Of even more concern is the approval of the DNA vaccine from Cadila Healthcare in India for children 12-18 years old based on a small subset of data, without biodistribution studies and without evaluation of long-term safety aspects. in children.
The WHO also recently recommended a third dose for inactivated vaccines from China, which signifies an implicit acceptance of the low efficacy of Chinese vaccines.
Par KV Balasubramaniam
Idea in brief
The rapid response in the development of vaccines to combat the Covid pandemic has led to the approval of sub-optimal vaccines. While these vaccines may have helped bring the pandemic under control, they still fall short of the criteria for the safety and efficacy of a good vaccine. It is time to reset the benchmarks so that the fight against the transmission of the virus and the control of the disease are effectively achieved.
The story so far on Covid-19 vaccines
The Covid-19 pandemic is unprecedented in human history. As it ravaged planet Earth, it left in its wake significant loss of life, inflicted enormous morbidity and unbalanced the global economy, and with it the livelihoods of people. It was a crisis of incalculable dimensions.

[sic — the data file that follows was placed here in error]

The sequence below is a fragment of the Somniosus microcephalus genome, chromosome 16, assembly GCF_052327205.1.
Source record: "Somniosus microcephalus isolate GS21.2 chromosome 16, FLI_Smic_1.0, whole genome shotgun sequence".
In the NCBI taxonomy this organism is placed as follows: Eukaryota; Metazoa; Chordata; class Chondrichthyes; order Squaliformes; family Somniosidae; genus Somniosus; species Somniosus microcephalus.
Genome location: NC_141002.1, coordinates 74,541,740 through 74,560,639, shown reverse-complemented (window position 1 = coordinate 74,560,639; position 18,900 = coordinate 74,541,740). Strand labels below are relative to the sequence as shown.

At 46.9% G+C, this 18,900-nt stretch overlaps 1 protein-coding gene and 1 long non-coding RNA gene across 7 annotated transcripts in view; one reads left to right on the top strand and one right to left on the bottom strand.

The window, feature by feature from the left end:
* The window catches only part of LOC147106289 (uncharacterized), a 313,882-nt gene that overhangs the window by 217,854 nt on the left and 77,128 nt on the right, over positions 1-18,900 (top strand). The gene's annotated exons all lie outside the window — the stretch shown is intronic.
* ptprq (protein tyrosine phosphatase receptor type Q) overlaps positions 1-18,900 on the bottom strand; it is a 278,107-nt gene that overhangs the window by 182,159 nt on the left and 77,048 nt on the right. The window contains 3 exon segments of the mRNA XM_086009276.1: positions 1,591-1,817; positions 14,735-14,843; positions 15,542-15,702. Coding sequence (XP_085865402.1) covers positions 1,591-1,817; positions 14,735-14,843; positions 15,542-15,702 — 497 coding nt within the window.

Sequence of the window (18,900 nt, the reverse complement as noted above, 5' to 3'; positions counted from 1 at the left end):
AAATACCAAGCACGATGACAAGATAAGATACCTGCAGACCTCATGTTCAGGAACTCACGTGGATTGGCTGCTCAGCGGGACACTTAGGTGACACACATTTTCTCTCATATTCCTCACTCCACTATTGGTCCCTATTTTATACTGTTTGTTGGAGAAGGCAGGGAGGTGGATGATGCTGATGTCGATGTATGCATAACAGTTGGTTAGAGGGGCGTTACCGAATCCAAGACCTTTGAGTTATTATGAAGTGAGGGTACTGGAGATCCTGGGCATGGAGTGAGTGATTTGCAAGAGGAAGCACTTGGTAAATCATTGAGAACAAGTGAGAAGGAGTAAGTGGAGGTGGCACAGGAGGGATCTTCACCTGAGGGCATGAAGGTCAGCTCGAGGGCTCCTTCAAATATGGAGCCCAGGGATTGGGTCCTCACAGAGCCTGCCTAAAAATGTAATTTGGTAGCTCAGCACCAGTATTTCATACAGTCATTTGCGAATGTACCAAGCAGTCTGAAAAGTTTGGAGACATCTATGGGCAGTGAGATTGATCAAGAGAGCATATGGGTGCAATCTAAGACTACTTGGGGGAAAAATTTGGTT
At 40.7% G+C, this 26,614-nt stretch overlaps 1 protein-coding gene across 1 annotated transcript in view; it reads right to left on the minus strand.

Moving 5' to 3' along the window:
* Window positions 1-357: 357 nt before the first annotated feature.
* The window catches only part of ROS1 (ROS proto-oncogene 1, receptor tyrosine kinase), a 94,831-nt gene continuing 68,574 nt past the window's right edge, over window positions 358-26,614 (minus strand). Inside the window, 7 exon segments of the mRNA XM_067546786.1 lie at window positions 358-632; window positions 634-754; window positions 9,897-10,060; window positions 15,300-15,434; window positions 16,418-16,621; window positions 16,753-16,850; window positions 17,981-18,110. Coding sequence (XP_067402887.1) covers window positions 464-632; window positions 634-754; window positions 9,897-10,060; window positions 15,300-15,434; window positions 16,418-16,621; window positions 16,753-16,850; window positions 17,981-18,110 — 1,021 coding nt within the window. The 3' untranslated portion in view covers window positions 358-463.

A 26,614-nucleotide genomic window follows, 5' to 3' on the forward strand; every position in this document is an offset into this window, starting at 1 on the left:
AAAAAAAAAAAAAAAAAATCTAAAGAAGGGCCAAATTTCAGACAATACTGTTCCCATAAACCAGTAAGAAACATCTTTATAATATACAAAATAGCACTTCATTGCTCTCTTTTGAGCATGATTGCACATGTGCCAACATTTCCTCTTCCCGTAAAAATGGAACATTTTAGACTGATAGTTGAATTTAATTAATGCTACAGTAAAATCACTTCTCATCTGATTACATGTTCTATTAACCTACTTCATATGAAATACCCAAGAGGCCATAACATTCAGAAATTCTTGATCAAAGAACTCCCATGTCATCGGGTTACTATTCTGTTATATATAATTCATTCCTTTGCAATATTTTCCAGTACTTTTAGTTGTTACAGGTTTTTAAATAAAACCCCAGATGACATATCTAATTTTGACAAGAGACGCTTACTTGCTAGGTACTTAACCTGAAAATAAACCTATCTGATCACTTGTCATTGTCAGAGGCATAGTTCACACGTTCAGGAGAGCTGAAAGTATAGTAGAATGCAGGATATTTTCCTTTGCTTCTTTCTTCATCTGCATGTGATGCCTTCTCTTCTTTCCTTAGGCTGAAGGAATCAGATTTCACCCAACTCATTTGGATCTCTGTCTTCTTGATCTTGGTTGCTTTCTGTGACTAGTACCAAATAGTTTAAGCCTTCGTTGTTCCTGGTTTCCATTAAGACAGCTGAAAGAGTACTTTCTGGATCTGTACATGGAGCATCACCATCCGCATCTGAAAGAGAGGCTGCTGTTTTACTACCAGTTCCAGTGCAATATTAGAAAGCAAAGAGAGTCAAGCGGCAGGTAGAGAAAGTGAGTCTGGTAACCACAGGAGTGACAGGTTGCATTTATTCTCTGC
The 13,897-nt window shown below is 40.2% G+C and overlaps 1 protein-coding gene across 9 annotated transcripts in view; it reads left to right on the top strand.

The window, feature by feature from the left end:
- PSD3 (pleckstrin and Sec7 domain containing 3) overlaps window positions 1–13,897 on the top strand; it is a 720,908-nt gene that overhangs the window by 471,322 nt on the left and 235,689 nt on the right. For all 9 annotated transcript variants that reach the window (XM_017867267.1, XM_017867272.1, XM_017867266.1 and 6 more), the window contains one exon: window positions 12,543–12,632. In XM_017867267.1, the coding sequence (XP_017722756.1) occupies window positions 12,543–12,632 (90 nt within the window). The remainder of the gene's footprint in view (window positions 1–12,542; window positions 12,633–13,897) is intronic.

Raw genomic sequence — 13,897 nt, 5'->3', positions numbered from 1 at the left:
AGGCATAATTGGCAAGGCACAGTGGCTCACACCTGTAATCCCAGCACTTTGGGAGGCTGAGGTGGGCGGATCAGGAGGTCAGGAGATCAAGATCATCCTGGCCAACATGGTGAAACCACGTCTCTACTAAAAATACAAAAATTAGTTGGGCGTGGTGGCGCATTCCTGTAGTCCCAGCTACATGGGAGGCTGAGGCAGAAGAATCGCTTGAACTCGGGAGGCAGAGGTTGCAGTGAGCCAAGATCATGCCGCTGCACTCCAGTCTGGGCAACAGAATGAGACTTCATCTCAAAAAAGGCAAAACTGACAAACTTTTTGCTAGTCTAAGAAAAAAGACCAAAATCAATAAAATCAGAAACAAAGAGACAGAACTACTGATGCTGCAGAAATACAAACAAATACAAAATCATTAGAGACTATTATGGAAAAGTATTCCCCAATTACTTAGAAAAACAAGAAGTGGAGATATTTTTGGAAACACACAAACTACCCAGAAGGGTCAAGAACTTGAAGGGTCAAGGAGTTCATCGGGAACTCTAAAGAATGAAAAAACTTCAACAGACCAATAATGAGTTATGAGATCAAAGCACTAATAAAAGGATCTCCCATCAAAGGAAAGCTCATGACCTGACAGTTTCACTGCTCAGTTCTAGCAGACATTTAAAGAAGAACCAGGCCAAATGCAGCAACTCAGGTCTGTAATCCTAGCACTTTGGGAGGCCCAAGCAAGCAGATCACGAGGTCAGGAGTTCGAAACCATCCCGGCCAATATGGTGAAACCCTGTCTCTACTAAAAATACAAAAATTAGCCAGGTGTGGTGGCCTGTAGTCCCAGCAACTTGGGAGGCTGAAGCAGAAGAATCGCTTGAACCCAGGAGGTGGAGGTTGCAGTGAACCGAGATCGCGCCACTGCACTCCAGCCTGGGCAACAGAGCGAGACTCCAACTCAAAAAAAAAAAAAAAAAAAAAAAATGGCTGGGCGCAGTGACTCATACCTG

Even as the medical community began to grapple with the new pandemic, the pharmaceutical industry rushed to find solutions to limit the damage and find more permanent solutions to the viral infection. The vaccine industry, which had some experience with previous outbreaks of SARS and MERS, was quick to come up with candidate vaccines against Covid-19. Western governments and multilateral agencies have invested huge amounts of resources. The light at the end of the tunnel appeared and the vaccine industry was able to come up with reasonable vaccine solutions. The speed of vaccine development and emergency mode approvals by regulators was unprecedented.
There are approximately six different vaccines that are currently approved internationally for emergency use – mRNA vaccines from Moderna and Pfizer / BioNtech, live vector vaccines from Astra Zeneca and Johnson & Johnson Janssen, and inactivated vaccines from Sinopharm and Sinovac. In addition, four vaccines are awaiting international approvals – the live vector vaccine from the Gamaleya Institute, the inactivated vaccine from Bharat Biotech, the subunit vaccine from Novovax and the DNA vaccine from Cadila Heathcare.